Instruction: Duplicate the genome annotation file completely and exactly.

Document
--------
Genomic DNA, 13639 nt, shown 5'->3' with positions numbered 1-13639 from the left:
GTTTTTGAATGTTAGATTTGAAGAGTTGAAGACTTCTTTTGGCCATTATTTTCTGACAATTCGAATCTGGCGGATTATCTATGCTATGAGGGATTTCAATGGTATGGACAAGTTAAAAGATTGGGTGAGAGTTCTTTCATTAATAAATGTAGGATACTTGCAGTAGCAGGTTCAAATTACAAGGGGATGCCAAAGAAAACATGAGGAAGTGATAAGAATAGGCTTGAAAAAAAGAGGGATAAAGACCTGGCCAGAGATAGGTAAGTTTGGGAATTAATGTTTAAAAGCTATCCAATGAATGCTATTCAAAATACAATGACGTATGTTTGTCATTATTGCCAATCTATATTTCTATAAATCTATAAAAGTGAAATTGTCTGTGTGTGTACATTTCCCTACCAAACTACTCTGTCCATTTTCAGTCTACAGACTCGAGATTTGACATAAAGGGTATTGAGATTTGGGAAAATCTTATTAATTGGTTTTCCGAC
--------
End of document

Genomic DNA, 13639 nt, shown 5'->3' with positions numbered 1-13639 from the left:
GTTTTTGAATGTTAGATTTGAAGAGTTGAAGACTTCTTTTGGCCATTATTTTCTGACAATTCGAATCTGGCGGATTATCTATGCTATGAGGGATTTCAATGGTATGGACAAGTTAAAAGATTGGGTGAGAGTTCTTTCATTAATAAATGTAGGATACTTGCAGTAGCAGGTTCAAATTACAAGGGGATGCCAAAGAAAACATGAGGAAGTGATAAGAATAGGCTTGAAAAAAAGAGGGATAAAGACCTGGCCAGAGATAGGTAAGTTTGGGAATTAATGTTTAAAAGCTATCCAATGAATGCTATTCAAAATACAATGACGTATGTTTGTCATTATTGCCAATCTATATTTCTATAAATCTATAAAAGTGAAATTGTCTGTGTGTGTACATTTCCCTACCAAACTACTCTGTCCATTTTCAGTCTACAGACTCGAGATTTGACATAAAGGGTATTGAGATTTGGGAAAATCTTATTAATTGGTTTTCCGAC